Most of my poli-blogging this point will come on primary nights, and there'll be a primary thread tomorrow for the Nevada/South Carolina battles. Until then, a short political roundup…
Quote of the Week
"Ladies and gentlemen, I'd like to introduce you to my future Secretary of Defense and Secretary of Homeland Security, Chuck Norris and Ric Flair!"—Mike Huckabee, January 17 in South Carolina. Huckabee Attorney General-designate Wayne Dumond could not be reached for comment.
The Week in Brief
– Mitt Romney won the Michigan primary, clobbering John McCain by nine points. Hillary Clinton won the faux (no delegates awards) Democratic primary, but lost 45 percent of the vote to Dennis Kucinich, Mike Gravel, and "uncommitted." Less than 30 percent of black voters went for Clinton.
– The Democrats debated in Las Vegas, promising to paper over a debate on blackness and civil rights and promising to ignore John Edwards.
– Glenn Johnson, Hero. Beating up on Mitt Romney is like critiquing an Uwe Boll movie ("I found several faults with the editing!"), but reporters seemed to throw up their hands and finally give up on him this week. Ana Marie Cox reported that the press corps collaborated on tough questions to ask Romney after his lickety-split move toward economic populism. AP Reporter Glenn Johnson asked the toughest question, challenging Romney on his claim that his was a lobbyist-free campaign. But Johnson got collared afterwards by Romney press people, Romney supporters, and multiple blogs. On this I'm with Dan Savage:
Romney lied, Johnson called him on it. He didn't run off and find a Democrat or a rival for the GOP nomination to "dispute Romney's claim." He reacted the way any reporter—any person—ought to react when they're being lied to. And you gotta love the Romney campaign douchebag/senior staffer that reprimands Johnson for "being argumentative with the candidate." God fucking forbid. And I love the Romney supporter who felt the Johnson was "rude"—as opposed to, you know, the candidate that just lied to her face.
Now, why can't they do this with St. John McCain of Straightalk?
– Obama and Black Votes. CNN just sent out its latest poll which shows a decent Clinton lead nationally—42 to 33 points over Obama. But the network points out a trend in the internals. In October, Clinton led among black voters by 57 to 33 points. Now Obama's flipped the margin and leads 59-31 among blacks, just as the campaign is about to shift to South Carolina and other states where you can't really win without running up the score among black voters. Bradley, Tsongas, Hart, Udall—all those Democratic losers fell when they hit the union/black vote buzzsaw in the big primary states. Obama could be the first insurgent Democrat to beat the machine by breaking it.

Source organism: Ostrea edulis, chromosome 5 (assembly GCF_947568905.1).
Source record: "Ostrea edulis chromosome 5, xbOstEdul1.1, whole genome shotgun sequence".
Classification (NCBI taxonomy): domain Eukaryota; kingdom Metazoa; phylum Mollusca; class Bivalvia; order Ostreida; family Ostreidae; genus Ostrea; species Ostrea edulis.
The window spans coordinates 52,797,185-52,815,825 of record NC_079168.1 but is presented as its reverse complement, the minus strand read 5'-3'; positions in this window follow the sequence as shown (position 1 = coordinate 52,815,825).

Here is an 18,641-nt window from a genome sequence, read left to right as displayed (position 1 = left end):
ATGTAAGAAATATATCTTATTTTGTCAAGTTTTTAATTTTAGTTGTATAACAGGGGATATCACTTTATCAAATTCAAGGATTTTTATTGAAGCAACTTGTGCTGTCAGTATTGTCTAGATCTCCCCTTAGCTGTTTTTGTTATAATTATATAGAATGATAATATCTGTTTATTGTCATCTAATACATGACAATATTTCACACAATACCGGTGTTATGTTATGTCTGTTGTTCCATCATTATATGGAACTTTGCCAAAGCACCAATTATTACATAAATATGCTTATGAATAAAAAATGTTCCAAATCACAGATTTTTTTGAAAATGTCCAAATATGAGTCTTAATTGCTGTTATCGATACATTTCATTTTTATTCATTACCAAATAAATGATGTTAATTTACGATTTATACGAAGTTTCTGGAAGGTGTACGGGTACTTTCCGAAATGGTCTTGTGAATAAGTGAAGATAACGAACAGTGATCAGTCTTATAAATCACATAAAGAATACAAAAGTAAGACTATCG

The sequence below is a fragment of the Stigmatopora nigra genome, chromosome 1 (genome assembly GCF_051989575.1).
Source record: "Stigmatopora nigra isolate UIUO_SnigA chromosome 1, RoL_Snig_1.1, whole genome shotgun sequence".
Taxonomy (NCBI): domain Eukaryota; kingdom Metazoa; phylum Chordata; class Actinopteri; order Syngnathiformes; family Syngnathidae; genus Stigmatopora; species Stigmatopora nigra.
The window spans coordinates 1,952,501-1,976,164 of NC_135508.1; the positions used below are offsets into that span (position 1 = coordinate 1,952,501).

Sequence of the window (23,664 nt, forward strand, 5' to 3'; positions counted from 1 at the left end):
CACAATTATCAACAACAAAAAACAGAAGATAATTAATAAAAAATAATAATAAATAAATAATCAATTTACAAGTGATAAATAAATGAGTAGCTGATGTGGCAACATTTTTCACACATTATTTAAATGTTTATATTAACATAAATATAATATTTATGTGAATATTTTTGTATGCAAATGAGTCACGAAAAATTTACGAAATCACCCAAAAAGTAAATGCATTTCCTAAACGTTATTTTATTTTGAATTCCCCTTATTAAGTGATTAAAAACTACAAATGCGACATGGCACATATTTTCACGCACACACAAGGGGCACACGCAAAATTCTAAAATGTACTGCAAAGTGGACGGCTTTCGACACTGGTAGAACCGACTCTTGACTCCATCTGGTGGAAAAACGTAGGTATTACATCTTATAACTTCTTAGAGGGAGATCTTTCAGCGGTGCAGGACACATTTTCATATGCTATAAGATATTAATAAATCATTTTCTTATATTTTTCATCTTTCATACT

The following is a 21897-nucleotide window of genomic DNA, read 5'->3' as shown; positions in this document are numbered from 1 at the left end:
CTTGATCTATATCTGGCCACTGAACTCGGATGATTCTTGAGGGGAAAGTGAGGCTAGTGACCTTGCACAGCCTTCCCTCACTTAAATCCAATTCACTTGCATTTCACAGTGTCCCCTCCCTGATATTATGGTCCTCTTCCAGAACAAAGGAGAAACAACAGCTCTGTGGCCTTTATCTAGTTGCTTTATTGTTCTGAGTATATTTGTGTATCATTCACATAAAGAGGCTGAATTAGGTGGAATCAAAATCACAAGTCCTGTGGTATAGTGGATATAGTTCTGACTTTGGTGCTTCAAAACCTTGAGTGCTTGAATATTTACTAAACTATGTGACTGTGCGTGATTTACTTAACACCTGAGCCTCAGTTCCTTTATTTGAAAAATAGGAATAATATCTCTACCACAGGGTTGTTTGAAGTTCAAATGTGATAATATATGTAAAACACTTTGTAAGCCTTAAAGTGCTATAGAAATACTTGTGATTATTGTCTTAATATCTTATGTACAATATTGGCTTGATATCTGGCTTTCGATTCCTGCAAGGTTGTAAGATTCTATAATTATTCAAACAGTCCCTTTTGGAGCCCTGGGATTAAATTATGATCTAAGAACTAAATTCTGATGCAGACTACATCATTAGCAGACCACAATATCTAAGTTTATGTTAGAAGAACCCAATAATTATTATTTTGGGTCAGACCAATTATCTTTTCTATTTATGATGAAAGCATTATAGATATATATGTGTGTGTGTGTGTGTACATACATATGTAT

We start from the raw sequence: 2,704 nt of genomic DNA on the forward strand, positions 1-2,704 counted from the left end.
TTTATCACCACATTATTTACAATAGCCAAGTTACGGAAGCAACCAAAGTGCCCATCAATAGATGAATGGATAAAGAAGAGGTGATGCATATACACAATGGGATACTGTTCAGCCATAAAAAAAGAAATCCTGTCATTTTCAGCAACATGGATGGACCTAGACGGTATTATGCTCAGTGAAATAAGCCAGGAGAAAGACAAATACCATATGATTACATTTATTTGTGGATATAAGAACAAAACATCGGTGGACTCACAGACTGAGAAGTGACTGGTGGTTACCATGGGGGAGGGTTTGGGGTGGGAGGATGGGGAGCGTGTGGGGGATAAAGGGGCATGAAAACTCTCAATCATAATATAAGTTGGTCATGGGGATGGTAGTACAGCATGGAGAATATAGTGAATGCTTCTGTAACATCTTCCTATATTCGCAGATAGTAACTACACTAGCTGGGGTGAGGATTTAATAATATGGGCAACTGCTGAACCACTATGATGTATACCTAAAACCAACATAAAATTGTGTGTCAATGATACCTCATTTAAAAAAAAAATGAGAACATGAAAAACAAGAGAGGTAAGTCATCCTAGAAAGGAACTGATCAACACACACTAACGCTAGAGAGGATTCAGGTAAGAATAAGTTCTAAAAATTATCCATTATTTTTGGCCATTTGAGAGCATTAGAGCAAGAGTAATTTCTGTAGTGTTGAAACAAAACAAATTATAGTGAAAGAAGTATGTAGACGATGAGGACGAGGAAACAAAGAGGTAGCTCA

But how's he winning the black vote? Obama had predicted for months that as black voters got to know him he'd win them over, just as it happened in his 2004 Senate race. It looks like that was happening in South Carolina. It also looks like the Clinton campaign is building the narrative that stoked-up racial animus—backlash to the campaign surrogates' multiple references to Obama and cocaine, backlash to Bill Clinton calling Obama's storyline on the war a "fairy tale"—has made South Carolina unwinnable. And at the same time they're hitting Obama's comments about Ronald Reagan's political success to make it sound like he considers Reagan a good president and the GOP the "party of ideas." I was struck by the harshness of Rep. Corrine Brown on today's conference call on this issue. I think an attempt to paint the winningest black presidential candidate in history as a Reagan fetishest will fail, but not before planting doubts in the black community and weakening Obama with white voters.
Below the Fold
– Ray McGovern is bearish on the chances of a new Gulf of Tonkin.
– Jonathan V. Last witnesses Barack Obama finding his inner badass.
More of that to come, after the first truly political Politics 'n' Prog: